Cherington, who said he had no scheduled meetings with Lester’s agents Monday night but did expect to talk to them at some point, couldn’t offer any clues as to what path Lester might take, simply saying he expected the pitcher to choose a team soon.
As for a report earlier in the day that suggested the Red Sox were not one of the finalists for Lester (which the pitcher’s agent, Seth Levinson, called “absolutely untrue”), Cherington said, “I haven’t been told we’re out, so I assume we’re not out.”
Here are some of the highlights from the get-together with GM:
The latest on Lester
“With regards to Lester, we respect that he’s got a decision that’s going to be made and we assume that will be sometime soon. We’ve been involved and had a chance to talk to him at length on numerous occasions. It sounds like he’s getting closer to a decision. Aside from that, I don’t know any more than that. I think we’ve never looked at it like Plan A, B, C, D. We’ve looked at it like we need to build a rotation so we have to be in all sorts of stuff and we have been on all sorts of stuff all offseason, or to this point in the offseason. There’s probably, between free agent possibilities and trade possibilities, 15, 20 starting pitching scenarios we’ve talked about and worked on so obviously not all those are going to land and more of those won’t land than will land. We just have to stay involved and keep working and work as hard as we can to get the ones to land that make the most sense. I don’t see it as a Plan A, B or C. I see it as we’re trying to build a good rotation and we’ve got to look at every possibility to do that.”
Did you expect Lester’s decision to come sooner than it has?
“You know, I guess there was some speculation earlier in the offseason that it might get done sooner, before the winter meetings, so here we are in the winter meetings. On the other hand, as you guys know, most bigger deals don’t happen before the Winter Meetings, so probably not surprising that we’re here.”
Are you being held up making other moves because of Lester’s process?
“No, we really don’t. I think we’re in a position where we have position player strength and depth. We have resources, we have some financial flexibility. There’s all sorts of different ways to build the pitching staff. We’ve been able to pursue all kinds of things. Don’t feel constrained, other than just trying to find a deal that makes sense. That’s the constraint ‘ it’s not one guy or the other. We’re just still working towards deals that make sense.”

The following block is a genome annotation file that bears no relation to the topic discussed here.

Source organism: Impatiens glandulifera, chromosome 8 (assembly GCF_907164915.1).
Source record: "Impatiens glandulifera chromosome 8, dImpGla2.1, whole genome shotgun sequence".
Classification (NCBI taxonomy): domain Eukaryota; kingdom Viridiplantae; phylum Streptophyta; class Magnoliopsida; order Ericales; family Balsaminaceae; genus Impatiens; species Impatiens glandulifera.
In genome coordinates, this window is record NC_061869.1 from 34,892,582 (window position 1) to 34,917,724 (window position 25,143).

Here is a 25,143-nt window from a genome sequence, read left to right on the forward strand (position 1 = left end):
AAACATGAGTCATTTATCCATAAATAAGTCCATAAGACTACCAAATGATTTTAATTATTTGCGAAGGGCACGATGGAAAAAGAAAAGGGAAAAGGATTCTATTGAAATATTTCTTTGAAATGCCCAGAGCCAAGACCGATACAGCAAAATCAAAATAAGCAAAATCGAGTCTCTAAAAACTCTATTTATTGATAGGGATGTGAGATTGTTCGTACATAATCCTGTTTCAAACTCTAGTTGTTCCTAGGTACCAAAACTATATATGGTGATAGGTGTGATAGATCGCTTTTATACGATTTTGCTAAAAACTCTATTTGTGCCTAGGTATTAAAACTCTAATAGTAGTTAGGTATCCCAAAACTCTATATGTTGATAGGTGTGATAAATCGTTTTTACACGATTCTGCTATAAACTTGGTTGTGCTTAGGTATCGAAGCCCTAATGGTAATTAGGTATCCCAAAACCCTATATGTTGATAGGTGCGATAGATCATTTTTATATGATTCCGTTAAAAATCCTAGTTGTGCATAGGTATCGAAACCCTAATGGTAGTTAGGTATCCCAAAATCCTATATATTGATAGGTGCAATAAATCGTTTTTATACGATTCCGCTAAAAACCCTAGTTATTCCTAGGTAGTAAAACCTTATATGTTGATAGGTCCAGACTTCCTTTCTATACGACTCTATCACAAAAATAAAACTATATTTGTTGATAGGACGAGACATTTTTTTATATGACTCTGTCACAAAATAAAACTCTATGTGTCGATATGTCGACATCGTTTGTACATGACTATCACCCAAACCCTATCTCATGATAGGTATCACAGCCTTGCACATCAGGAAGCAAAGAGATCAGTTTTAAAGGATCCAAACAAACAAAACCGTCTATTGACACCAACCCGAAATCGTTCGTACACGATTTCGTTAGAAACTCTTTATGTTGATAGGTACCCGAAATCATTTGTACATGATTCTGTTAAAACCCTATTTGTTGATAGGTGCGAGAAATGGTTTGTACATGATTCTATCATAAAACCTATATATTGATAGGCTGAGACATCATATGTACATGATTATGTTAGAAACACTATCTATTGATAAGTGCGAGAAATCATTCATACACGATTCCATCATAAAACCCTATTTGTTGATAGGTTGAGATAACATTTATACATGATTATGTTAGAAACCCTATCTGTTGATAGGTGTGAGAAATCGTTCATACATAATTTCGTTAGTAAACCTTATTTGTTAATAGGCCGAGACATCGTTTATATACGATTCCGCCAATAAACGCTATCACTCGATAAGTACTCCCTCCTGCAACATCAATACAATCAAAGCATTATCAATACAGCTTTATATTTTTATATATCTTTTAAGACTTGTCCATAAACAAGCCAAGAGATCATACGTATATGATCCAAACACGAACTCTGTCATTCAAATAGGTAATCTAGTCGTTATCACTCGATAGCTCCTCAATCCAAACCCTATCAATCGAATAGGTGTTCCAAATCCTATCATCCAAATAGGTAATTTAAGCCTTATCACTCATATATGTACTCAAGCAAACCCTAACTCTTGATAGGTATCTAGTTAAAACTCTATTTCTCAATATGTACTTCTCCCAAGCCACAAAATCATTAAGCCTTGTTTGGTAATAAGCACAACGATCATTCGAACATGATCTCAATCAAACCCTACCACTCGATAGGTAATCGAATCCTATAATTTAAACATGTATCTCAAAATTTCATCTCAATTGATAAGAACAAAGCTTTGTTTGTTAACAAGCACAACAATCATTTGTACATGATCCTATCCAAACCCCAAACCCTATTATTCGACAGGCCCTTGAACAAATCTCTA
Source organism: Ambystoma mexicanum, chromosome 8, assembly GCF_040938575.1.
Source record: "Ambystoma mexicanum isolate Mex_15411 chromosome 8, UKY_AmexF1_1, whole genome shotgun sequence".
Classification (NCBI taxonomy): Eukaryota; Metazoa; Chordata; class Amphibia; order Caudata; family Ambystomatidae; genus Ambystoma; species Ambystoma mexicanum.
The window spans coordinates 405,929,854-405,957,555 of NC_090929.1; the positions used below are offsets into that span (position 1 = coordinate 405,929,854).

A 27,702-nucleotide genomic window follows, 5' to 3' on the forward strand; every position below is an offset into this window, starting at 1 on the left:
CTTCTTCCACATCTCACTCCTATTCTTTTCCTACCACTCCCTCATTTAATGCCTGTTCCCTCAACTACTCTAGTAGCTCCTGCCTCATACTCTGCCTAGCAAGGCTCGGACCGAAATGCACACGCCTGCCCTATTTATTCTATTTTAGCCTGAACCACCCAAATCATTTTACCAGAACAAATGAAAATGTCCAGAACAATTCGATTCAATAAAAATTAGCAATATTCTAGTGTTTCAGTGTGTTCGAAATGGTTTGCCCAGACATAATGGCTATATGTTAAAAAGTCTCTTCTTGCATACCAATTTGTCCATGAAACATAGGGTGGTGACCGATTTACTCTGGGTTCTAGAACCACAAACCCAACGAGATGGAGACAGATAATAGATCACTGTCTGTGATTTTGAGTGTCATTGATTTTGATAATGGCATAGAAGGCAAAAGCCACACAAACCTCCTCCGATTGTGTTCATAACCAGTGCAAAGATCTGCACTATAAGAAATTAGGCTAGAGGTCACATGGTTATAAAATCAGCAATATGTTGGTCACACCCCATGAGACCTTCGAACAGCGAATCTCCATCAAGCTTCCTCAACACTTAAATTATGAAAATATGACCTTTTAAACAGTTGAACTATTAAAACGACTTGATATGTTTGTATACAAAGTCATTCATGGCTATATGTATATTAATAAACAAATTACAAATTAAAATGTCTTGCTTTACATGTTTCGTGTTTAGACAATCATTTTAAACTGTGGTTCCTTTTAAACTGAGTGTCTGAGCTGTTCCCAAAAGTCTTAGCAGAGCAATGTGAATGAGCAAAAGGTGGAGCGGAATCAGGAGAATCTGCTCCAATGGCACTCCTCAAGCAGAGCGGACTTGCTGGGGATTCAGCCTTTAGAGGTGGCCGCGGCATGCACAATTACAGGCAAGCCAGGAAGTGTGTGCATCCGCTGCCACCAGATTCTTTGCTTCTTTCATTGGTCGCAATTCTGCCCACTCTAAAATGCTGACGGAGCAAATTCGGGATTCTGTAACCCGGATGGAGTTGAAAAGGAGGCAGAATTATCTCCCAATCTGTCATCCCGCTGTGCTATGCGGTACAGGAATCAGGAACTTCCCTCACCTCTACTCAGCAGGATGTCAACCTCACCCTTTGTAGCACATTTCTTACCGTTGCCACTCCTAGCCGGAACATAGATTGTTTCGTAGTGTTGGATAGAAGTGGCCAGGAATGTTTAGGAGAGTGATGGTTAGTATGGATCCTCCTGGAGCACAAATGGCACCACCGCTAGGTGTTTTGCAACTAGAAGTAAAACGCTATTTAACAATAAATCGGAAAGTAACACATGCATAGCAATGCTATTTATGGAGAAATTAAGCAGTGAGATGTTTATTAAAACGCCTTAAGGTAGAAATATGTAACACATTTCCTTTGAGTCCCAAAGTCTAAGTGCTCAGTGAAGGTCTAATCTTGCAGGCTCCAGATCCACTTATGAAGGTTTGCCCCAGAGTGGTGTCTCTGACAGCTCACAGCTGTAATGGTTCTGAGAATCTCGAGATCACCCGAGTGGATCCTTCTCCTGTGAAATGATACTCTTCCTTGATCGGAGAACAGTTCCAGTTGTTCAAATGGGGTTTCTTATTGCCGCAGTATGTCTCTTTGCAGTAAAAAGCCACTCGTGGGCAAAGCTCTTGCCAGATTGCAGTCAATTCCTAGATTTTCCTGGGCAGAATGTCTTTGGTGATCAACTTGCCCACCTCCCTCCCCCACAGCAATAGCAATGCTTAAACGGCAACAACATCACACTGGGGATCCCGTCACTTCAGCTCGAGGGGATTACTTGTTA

Does your budgeted number for the free agent change?
“You have to to some degree. That number can move over time. All sorts of things can factor into what you’re going to do whether trade or free agent. It’s not necessarily static, circumstances can change which might lead you to change your position even in the context of an offseason, if one thing happens it might affect another so yes there has to be a line. Every team does that. I think it can be different for every team. I don’t believe one thing has to make sense for everyone, something might make a lot of sense for one team and not as much for another based on their particular situation. You have to figure out what makes sense for us.”
Regarding the reported meeting between principal owner John Henry and Lester
“There was a report that there was a meeting with John Henry. We’d like to be able to do some of these things without that kind of thing getting out but that got out. We’ve had opportunity we’ve needed to meet with Jon and meet with Seth and give them all the information we can give them.”
Latest from Bleacher Report
- Unexpected Trades Red Sox Could Pull Off This Offseason
- Dream Free-Agent Pickups for Red Sox
- Red Sox Free Agency News and Trade Rumors
- Should Red Sox Trade Cespedes This Offseason?
- Red Sox's Most Tradeable Assets for Offseason
- Uehara Inks 2-Year Extension with Sox
- Possible Trade Partners, Packages for Cespedes
- Trade Analysis: Scouting Anthony Ranaudo
- Red Sox deal Anthony Ranaudo to Rangers for Robbie Ross Jr.
- Fall/Winter League Roundup: Perth heads to the playoffs
- Rookie Dev Program notes: Ramos healthy, Swihart looks back
- Mookie Betts is prepared for whatever 2015 may bring
- Brian Johnson prepared to follow up stellar 2014 campaign
- Fall/Winter League Roundup: Weeks helps Mayaguez advance to finals
- Rookie Development Program easing transition for young players
- Offseason Notes: Veterans Bianchi, Boggs highlight minor league signings
- Red Sox acquire Danny Rosenbaum from Nationals for Dan Butler